I wrote a piece on Perl and CGI for Perl.com, and this was an early draft. The structure was criticized as “Tarantinoesque” and it went too long. But I wrote it. Enjoy.

“It is in the core, as far as I know, because once it was the state of the art, and a major reason for many people to use the language.”

This is what Ricardo Signes wrote to Perl5 Porters in 2013, when he suggested removing CGI.pm from Core.

In the 1990s, as the web started to grow, we wanted to be able to do more with the web, and that was largely with CGI, with Perl, with the CGI module.

CGI was removed from Perl Core in May 2014, with the release of 5.20. It’s available on CPAN. GRR GRRR GRR SEGUE

What is CGI?

If you want to run a command on a remote machine, you can make it less remote, connect to it and run it or just

ssh host ls

We can see CGI as similar, but instead, we’re using the hypertext transfer protocol (HTTP) instead of secure shell.

CGI stands for Common Gateway Interface and is the way web servers like Apache can run programs instead of just serving static files.

There are the three main connections to a program: the input stream, the output stream, and the error stream. With CGI, STDOUT is what the server sends to the browser, and the error goes to the server’s error log.

And input? We’ll get to that.

CGI without CGI

You don’t need a lot of overhead to do this work. The basics of a HTTP response are, very simply:



And BODY is optional. Take this very simple CGI program.

echo 'location: https://perl.com/'

This redirects the browser to a new page; in this case, perl.com. The header can have many lines, separated by newlines.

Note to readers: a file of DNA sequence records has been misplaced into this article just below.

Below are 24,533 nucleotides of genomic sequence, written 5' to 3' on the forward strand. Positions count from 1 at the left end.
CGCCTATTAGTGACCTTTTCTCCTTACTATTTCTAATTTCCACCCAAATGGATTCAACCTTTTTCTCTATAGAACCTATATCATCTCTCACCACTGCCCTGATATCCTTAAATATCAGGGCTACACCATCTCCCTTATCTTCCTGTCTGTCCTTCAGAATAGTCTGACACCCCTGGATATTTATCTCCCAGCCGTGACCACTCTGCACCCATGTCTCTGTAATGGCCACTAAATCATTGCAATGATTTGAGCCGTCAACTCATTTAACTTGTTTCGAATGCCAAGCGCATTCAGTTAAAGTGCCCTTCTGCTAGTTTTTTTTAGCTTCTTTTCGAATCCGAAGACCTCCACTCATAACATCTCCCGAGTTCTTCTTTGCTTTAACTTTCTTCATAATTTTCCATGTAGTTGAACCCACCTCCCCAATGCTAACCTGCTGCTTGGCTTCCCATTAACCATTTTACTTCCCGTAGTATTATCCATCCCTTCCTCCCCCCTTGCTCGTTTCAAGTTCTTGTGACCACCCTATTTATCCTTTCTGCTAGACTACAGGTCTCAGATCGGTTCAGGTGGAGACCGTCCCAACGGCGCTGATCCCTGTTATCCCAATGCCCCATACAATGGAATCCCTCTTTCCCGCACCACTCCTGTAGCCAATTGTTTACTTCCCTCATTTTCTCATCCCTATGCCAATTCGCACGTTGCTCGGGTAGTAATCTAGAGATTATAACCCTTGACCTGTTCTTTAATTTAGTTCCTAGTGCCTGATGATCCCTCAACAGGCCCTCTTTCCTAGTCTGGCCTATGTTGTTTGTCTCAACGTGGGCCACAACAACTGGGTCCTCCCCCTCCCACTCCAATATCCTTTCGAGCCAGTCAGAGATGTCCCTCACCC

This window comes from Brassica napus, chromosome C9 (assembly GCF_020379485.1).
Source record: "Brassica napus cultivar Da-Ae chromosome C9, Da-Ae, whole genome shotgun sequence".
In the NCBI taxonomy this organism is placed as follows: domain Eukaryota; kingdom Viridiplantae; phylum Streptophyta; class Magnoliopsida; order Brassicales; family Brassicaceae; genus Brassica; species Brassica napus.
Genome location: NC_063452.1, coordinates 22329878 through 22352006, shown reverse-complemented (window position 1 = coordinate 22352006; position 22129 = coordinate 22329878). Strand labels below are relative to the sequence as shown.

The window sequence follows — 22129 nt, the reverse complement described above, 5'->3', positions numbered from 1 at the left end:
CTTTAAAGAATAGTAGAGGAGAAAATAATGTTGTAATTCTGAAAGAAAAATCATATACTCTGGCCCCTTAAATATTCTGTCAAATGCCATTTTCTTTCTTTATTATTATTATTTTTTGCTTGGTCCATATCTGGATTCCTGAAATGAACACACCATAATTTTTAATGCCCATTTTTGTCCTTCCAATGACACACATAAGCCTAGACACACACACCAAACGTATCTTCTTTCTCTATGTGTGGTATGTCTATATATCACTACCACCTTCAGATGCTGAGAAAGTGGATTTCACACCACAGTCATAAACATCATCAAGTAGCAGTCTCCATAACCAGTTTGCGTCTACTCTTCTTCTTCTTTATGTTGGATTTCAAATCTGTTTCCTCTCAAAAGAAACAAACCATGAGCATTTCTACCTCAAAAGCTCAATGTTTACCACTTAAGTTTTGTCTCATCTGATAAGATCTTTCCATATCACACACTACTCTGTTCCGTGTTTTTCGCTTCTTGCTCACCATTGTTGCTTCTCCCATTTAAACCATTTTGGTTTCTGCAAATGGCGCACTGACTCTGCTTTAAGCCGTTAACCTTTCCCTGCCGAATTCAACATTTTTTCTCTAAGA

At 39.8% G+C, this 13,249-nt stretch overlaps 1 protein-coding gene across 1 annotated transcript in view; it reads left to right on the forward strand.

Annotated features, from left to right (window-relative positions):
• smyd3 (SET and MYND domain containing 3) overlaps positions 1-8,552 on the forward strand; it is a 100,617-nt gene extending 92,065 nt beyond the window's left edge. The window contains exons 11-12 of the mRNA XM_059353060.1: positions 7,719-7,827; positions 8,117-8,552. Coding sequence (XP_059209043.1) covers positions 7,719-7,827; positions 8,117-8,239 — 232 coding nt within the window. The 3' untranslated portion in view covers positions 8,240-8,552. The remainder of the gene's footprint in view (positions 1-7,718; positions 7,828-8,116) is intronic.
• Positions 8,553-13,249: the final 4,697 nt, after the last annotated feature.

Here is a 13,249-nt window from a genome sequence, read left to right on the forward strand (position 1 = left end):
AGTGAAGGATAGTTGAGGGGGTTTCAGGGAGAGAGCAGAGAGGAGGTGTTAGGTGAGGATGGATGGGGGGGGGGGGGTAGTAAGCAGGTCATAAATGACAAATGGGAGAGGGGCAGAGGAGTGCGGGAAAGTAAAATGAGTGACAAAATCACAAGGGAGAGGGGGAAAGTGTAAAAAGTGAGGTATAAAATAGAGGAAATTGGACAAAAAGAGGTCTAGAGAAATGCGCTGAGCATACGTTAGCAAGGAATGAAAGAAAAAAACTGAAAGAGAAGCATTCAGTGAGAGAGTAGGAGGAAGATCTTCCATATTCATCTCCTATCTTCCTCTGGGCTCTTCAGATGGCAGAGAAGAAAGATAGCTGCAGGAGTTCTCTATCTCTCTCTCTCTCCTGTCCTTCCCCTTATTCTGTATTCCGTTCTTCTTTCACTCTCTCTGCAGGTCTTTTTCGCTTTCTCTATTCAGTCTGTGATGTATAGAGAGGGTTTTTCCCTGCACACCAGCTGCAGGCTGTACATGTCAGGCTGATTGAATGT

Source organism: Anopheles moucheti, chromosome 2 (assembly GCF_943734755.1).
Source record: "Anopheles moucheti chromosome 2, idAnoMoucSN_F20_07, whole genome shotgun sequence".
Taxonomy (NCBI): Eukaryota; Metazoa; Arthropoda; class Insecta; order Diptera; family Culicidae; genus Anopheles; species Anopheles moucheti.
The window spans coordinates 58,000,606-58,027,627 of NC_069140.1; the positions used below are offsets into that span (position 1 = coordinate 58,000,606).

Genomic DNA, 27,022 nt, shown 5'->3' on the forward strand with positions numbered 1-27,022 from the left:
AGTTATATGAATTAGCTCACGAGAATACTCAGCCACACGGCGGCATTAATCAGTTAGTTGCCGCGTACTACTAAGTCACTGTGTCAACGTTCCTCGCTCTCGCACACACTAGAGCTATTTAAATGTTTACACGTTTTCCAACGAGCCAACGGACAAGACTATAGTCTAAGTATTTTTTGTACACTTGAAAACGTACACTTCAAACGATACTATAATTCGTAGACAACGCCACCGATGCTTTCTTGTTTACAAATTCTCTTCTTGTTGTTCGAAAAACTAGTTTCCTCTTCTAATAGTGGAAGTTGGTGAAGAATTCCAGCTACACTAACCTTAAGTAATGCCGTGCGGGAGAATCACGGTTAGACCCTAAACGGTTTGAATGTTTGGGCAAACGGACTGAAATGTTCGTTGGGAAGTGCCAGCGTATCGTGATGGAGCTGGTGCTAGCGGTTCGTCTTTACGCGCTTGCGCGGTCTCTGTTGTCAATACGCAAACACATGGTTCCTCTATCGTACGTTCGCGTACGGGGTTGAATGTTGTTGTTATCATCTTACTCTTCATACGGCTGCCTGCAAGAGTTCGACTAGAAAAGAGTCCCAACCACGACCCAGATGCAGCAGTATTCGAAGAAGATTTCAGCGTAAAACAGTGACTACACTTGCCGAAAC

The most common use for this is setting the Content-Type, which tells the browser what to expect and what to do with it. Most common is text/html, which tells the browser it’s a web page.

echo 'Content-Type: text/html'
echo '<html>HTML!</html>'

But it doesn’t have to be. Want to make a modern-like AJAX thing? Content-Type: application/json. Want to send some comma-separated-value text, which might be the output of a database query? Content-Type: text/csv or even application/vnd.ms-excel, which should open it in a spreadsheet.

Or even…

echo content-type: image/jpeg
cat dave_jacoby.jpg

Yes, if it has a MIME type, you can send it dynamically.

CGI.pm: The Good Parts

I mentioned input above, and the way you get input to your program with CGI is basically with environment variables. Our new program, now with perl in the hashbang, looks like this:

use strict;
use warnings;

print qq{content-type: text/plain\n\n};
for my $k ( sort keys %ENV ) {
    print join "\n\t", $k, $ENV{$k};
    print qq{\n};

And the output will look something like this:

	Mozilla/5.0 (X11; Linux x86_64) AppleWebKit/537.36 (KHTML, like Gecko) Chrome/69.0.3497.100 Safari/537.36


I cut out some for space and some for anonymity, but this gives you the flavor. Much of this is stuff that will be of minimal use, but the empty QUERY_STRING entry might draw your attention. If you simply add ?foo=bar to the end of the URL and you get these entries:


So, now, let’s make a web page like this:

<!DOCTYPE html>
    <form method="POST" action="/path/to/simple.cgi">
        <input type="text" name="foo" value="bar">
        <input type="submit">

And click “submit”. The response is like:



The foo=bar info is somewhere. I have parsed it without CGI. Decades ago. But for the life of me, I forget how.

We have hit the big reason why we want to use the CGI module: it is the Getopt::Long for the (early) web, because if we start using CGI:

use strict;
use warnings;
use CGI ;

my $cgi = CGI->new;
my $method = $ENV{REQUEST_METHOD} || 'GET' ;
my %param = map { $_ => scalar $cgi->param($_) } $cgi->param() ;

print qq{content-type: text/plain\n};
print qq{\n};
print qq{METHOD:\t$method\n};
print qq{PARAM:};
for my $k ( sort keys %param ) {
    print join "\t", '',$k, $param{$k},"\n"

And run it with ?foo=bar, we get this output: